To verify whether ΔNp63α expression could activate transcription from the endogenous DLX genes, we used H1299 cells stably transfected with a Doxycyclin-inducible ΔNp63α expression vector. Induction of ΔNp63α resulted in a 1.8- and 2-fold increased expression of DLX5 and DLX6, respectively. By contrast, the expression of DLX1 and DLX2 was minimally increased (Fig. 3B).

These data suggest that ΔNp63 positively regulates the transcription of both isolated Dlx5 and Dlx6 promoters, and of the endogenous DLX5 and DLX6 genes, and that EEC and SHFM-IV mutations abolish this capacity.

p63 binds to the Dlx5 and Dlx6 promoter in vivo

We searched the murine and human Dlx5 and Dlx6 promoters and conserved intergenic sequences (Zerucha et al., 2000) for p53 consensus binding sites, using the PatSearch prediction algorithm (Grillo et al., 2003; Osada et al., 2005; Sbisà et al., 2007). No p53 sites were found in the intergenic enhancer sequences. p53 binding sites were predicted in the promoter regions of mDlx5 (-967, -858, -611, -344 and -89 from the start site, designated A, B, C, D and E, respectively) and mDlx6 (-1670 and -1190 from the start site, designated F and G, respectively; see Fig. S1 in the supplementary material).

To determine whether p63 binds to the Dlx5 and Dlx6 promoters, we carried out ChIP analysis for Dlx5 on genomic DNA from mouse keratinocytes, in which both ΔNp63 and Dlx5 are expressed (Morasso et al., 1999), and for DLX6 on H1299 cells induced to expressΔ Np63α (LoIacono et al., 2006). PCR primers were designed to amplify genomic fragments from the Dlx5 and DLX6 promoters (Fig. 3C). p63-specific enrichment was observed in two regions of the Dlx5 promoter, roughly corresponding to -1200/-800 and -500/-100 (Fig. 3C,D), named X5-R1 and X5-R2, respectively. Importantly, the X5-R1 and X5-R2 regions comprise, respectively, the A and B and the D and E predicted p53-binding sites. As a control, PCR amplification of an upstream region (X5-2000) yielded no enrichment (Fig. 3C). p63-specific enrichment was observed in one region of the DLX6 promoter, named X6-R2 and corresponding to -500/-100 (Fig. 3C,E), but not in the region named X6-R1, comprising the F and G predicted p53-binding sites. As a positive control, ChIP assays were performed on fragments of the IκKα and ΔNp63 promoters (Candi et al., 2006; Lanza et al., 2006) (Fig. 3C). In summary, p63 is physically associated to both Dlx5 and Dlx6 promoters in vivo.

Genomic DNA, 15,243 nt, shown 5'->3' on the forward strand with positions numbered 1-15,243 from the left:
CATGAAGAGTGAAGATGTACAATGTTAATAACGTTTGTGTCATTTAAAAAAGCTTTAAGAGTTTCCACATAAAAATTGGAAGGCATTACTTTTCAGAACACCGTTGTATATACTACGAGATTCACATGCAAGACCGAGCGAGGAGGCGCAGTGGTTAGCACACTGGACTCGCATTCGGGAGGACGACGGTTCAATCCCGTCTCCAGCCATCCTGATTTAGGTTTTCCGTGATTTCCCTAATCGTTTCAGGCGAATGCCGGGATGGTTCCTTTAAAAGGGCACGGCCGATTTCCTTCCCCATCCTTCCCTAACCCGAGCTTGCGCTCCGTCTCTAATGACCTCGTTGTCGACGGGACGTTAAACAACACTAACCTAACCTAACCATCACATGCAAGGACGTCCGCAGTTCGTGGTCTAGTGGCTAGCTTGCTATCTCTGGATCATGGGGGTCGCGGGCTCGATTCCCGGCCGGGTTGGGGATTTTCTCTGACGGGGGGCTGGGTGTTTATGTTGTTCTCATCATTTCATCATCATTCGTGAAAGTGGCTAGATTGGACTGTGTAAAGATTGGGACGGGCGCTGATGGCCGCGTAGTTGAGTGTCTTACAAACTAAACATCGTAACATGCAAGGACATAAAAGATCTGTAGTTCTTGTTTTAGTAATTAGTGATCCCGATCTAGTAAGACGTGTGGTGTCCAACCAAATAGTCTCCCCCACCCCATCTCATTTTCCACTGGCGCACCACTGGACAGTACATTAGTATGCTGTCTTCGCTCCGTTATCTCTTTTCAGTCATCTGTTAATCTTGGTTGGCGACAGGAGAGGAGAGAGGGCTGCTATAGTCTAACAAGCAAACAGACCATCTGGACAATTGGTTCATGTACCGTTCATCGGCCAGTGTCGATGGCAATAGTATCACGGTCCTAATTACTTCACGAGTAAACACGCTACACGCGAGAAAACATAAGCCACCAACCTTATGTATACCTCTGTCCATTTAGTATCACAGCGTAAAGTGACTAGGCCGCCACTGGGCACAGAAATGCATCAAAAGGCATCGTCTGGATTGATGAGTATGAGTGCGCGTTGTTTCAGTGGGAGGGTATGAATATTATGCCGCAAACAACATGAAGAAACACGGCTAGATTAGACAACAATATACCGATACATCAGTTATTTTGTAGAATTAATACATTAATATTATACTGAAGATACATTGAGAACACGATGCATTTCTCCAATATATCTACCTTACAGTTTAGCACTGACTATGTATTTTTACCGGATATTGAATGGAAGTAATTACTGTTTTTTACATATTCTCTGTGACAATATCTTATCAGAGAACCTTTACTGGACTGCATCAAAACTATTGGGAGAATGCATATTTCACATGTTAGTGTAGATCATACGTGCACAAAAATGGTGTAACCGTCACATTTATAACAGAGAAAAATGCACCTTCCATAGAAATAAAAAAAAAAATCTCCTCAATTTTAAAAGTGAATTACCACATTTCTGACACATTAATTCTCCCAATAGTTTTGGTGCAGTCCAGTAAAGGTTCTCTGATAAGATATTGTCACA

Fig. 4.

Expression of Dlx genes in p63 mutant limbs. (A,A') Lateral view of p63+/EEC (A) and p63EEC/EEC (A') E11 embryos. Note the dysmorphology of both FLs and HLs in the homozygous embryo (black arrows). (B-E) Immunostaining for E-cadherin on sections of p63+/EEC (B,D) and p63EEC/EEC (C,E) E10.5 FL (B,C) and HL (D,E), to examine stratification of the AER (white arrows). Section plane as in Fig. 1. Scale bar: 25 μm. White arrows indicate the dorsal and ventral border of the AER. (F-K) Whole-mount in situ hybridization for Dlx5 on p63+/EEC (F,H,J) and p63EEC/EEC (G,I,K) E10 embryos, showing the pharyngeal arches (F,G), the FLs (H,I) and the HLs (J,K). Signal is reduced in the AER of p63EEC/EEC limbs (black arrows in H-K), but not in the p63EEC/EEC pharyngeal arches (white arrows in F,G). (L-O) Whole-mount in situ hybridization for Dlx5 on FLs (L,M) and HLs (N,O) of E9.5 p63+/- (L,N) and p63-/- (M,O) embryos, in lateral view. The signal on the pre-AER is indicated (black arrows). Anterior is to the right. (P-W) In situ hybridization for Dlx2 (P-S) and Dlx5 (T-W) on sections of WT, p63+/EEC; p63EEC/EEC and p63-/- E10.5 HLs. The AER is indicated with black arrows. Asterisks indicate absence of hybridization signal. (X-Z) Immunostaining for pan-Dlx on sections of wild-type, p63EEC/EEC and p63-/- E10.5 HLs.

We generated two deleted versions of the Dlx5 promoter, one removing the A+B+C p53-binding sites, the second removing the A+B+C+D sites. Co-transfection of these reporter constructs with ΔNp63α showed that Dlx5 promoter activation was progressively reduced in the deleted versions, compared with mDlx5-luc, but it was not abolished (Fig. 3D). This result suggests that both of the regions of the Dlx5 promoter (X5-R1 and X5-R2) to which p63 binds play a role in mediating the observed p63-dependent transcriptional activation. We also generated two deleted versions of the Dlx6 promoter: one removing the F+G p53-binding sites and the second removing an additional 600-bp of sequences. Surprisingly, transactivation of these promoter fragments by ΔNp63α was similar to the full-length fragment (Fig. 3E). These results suggest that the Dlx6 promoter is not activated by p63 through the predicted p53-binding sites, but is possibly activated through interaction with other transcription factors (Koutsondis et al., 2005; Testoni and Mantovani, 2006).

Dlx expression is reduced in p63 mutant limbs

To determine whether the inactivation or mutation of p63 result in altered Dlx gene expression in vivo, we used the p63EEC mouse strain, in which the EEC mutation R279H (Celli et al., 1999) was introduced into the mouse germline by homologous recombination. p63EEC/EEC mice show severe truncations of the FLs, absence of the HLs, ectodermal dysplasia and craniofacial anomalies, similar to those of p63-/- mice (see Fig. 6 and next paragraph). The limb buds of p63EEC/EEC E10.5 embryos are reduced in size and have a pointed shape (Fig. 4A,A′), and the AER appears unstratified; p63+/EEC mice have normal limbs and a stratified AER (Fig. 4B-E). A mild ectrodactyly is rarely observed (1/40) in p63+/EEC limbs (see Fig. 6C,N). Other phenotypes of p63+/EEC mice (skin, palate, genitalia) will be reported separately (E.G. and A.A.M., unpublished).